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Spirituality and Hospice

By: Toni Brasted (Chaplain)
When people find out what I do for a living, it is not unusual to hear them say, "That must be difficult work," or "I could never do what you do", or even, "That sounds depressing."
Providing spiritual care for people and families dealing with life-limiting illnesses, however, Anchoris one of the great privileges of my life and my ministry. It is a blessing to be able to walk alongside people on the final stretch of their life's pathway. I hope that I am able to give them as much as they give me in return.
They frequently remind me of the importance of my priorities in life. Hospice patients do not have time or energy to waste in unimportant pursuits. They focus on what really matters, making sense of life, being spiritually ready to die, living as fully as possible in the moment, enjoying the company of loved ones and finally saying goodbye to them.
What a lesson for each of us! I suspect all of us would be happier and wiser if we lived each day focusing on the people and values that are important to us and living in the light of spiritual realities.
Is working with the dying and their families difficult, unpleasant or depressing? Not at all! Their gift to me is that they remind me how I should live my life. That is perhaps the greatest blessing that anyone can receive from another human being.
Interacting with dying patients, I need to see myself as a sort of facilitator between them and the world of the spirit. Helping them to pray however, in the way that is most natural for them, became my goal.  
Convinced that a spiritual connection would make their moment of death more peaceful, I want to facilitate this encounter with the Spirit (or their spirit) before they take their last breath.
I feel that it is also my job to remind them that not all relationships in our lives are pain free. Terminal illness reminds us that it is time to bring our relationships to closure. This often involves letting go of resentments and learning to forgive. It is a difficult task, but it is also the way to set ourselves FREE. As a third party, I often can offer some missing objectivity that is healthy and helpful. I may also be able to facilitate communication between the dying person and their loved ones, to facilitate forgiveness and hopefully allow healing to take place.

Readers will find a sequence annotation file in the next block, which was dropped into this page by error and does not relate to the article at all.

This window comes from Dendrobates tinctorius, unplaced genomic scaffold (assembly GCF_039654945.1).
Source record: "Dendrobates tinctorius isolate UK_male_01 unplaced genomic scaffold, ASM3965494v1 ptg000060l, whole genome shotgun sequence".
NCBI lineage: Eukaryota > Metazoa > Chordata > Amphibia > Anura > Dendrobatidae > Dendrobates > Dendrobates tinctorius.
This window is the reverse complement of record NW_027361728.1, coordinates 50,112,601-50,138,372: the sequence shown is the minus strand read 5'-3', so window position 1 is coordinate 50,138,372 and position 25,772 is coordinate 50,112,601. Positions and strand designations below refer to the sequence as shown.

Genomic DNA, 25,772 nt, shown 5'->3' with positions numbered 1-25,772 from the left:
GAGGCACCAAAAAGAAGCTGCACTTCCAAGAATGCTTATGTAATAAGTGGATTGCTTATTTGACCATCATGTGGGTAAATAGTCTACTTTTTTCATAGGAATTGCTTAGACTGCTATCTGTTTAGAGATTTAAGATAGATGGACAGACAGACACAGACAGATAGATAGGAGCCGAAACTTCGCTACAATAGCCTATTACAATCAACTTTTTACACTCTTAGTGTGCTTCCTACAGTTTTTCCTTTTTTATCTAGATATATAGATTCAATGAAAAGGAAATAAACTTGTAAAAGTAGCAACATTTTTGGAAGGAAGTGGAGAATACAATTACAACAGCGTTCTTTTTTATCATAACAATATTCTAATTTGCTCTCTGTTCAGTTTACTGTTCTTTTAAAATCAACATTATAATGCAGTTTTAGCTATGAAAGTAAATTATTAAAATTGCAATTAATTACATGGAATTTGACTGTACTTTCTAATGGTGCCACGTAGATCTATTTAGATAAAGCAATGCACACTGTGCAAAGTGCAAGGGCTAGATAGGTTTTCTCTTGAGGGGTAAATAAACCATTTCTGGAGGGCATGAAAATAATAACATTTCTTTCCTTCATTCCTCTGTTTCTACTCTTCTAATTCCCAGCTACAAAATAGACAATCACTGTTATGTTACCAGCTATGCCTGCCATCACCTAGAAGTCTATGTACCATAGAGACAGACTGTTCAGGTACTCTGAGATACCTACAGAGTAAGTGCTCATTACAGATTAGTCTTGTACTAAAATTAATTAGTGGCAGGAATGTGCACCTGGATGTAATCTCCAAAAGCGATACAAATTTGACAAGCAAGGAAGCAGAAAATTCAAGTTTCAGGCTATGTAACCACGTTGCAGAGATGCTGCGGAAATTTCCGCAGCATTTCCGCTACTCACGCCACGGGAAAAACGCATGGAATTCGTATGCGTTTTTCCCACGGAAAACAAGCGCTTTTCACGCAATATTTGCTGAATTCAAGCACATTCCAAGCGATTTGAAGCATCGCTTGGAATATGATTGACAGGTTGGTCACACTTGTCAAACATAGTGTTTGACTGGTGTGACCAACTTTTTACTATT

Their relationship with God also may need attention. It often encourages them to talk to me about any questions, worries, frustrations, or anger they may be feeling toward God or their faith tradition.
Expressing aloud their feelings toward God can sometimes lessen their concerns. Expressing these feelings may also help them to come to a point   of   acceptance concerning death.  
To effectively work with the dying is primordial to learn not to judge people’s reactions (or lack of it) when they suffer a loss.  It is necessary to understand that how a society handles grief is not just an individual challenge, but a collective one. Our culture emphasis on the quick fix creates impatience with grieving and a low tolerance for the slow journey through sorrow. The language of “closure” falsely suggests that grief can be neatly wrapped up and put away. Families are often scattered across the country, making the reality of the loss remote for the individual’s loved ones. Yet, grief is an experience that permanently changes us.